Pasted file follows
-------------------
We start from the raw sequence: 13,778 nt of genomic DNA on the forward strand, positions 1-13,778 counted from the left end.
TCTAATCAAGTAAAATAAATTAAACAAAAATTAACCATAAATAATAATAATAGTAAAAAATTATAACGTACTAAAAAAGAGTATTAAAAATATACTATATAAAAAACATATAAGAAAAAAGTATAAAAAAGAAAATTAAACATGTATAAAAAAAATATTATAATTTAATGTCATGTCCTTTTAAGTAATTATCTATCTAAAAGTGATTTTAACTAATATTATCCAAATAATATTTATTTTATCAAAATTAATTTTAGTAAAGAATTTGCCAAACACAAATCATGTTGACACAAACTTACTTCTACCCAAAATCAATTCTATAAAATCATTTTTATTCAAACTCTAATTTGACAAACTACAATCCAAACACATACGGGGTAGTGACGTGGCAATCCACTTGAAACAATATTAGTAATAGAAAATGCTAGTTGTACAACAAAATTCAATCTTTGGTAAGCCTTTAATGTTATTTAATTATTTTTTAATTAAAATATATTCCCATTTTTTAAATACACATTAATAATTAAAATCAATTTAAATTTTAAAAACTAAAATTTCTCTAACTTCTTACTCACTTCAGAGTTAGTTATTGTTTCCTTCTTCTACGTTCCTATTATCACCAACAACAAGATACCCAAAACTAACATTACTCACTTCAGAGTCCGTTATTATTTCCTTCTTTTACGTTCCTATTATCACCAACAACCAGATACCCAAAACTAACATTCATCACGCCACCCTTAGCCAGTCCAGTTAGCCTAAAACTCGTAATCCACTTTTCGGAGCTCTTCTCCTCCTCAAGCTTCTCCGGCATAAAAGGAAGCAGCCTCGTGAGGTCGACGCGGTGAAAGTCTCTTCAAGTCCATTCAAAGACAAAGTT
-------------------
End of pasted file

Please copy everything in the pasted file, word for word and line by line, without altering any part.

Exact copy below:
We start from the raw sequence: 13,778 nt of genomic DNA on the forward strand, positions 1-13,778 counted from the left end.
TCTAATCAAGTAAAATAAATTAAACAAAAATTAACCATAAATAATAATAATAGTAAAAAATTATAACGTACTAAAAAAGAGTATTAAAAATATACTATATAAAAAACATATAAGAAAAAAGTATAAAAAAGAAAATTAAACATGTATAAAAAAAATATTATAATTTAATGTCATGTCCTTTTAAGTAATTATCTATCTAAAAGTGATTTTAACTAATATTATCCAAATAATATTTATTTTATCAAAATTAATTTTAGTAAAGAATTTGCCAAACACAAATCATGTTGACACAAACTTACTTCTACCCAAAATCAATTCTATAAAATCATTTTTATTCAAACTCTAATTTGACAAACTACAATCCAAACACATACGGGGTAGTGACGTGGCAATCCACTTGAAACAATATTAGTAATAGAAAATGCTAGTTGTACAACAAAATTCAATCTTTGGTAAGCCTTTAATGTTATTTAATTATTTTTTAATTAAAATATATTCCCATTTTTTAAATACACATTAATAATTAAAATCAATTTAAATTTTAAAAACTAAAATTTCTCTAACTTCTTACTCACTTCAGAGTTAGTTATTGTTTCCTTCTTCTACGTTCCTATTATCACCAACAACAAGATACCCAAAACTAACATTACTCACTTCAGAGTCCGTTATTATTTCCTTCTTTTACGTTCCTATTATCACCAACAACCAGATACCCAAAACTAACATTCATCACGCCACCCTTAGCCAGTCCAGTTAGCCTAAAACTCGTAATCCACTTTTCGGAGCTCTTCTCCTCCTCAAGCTTCTCCGGCATAAAAGGAAGCAGCCTCGTGAGGTCGACGCGGTGAAAGTCTCTTCAAGTCCATTCAAAGACAAAGTT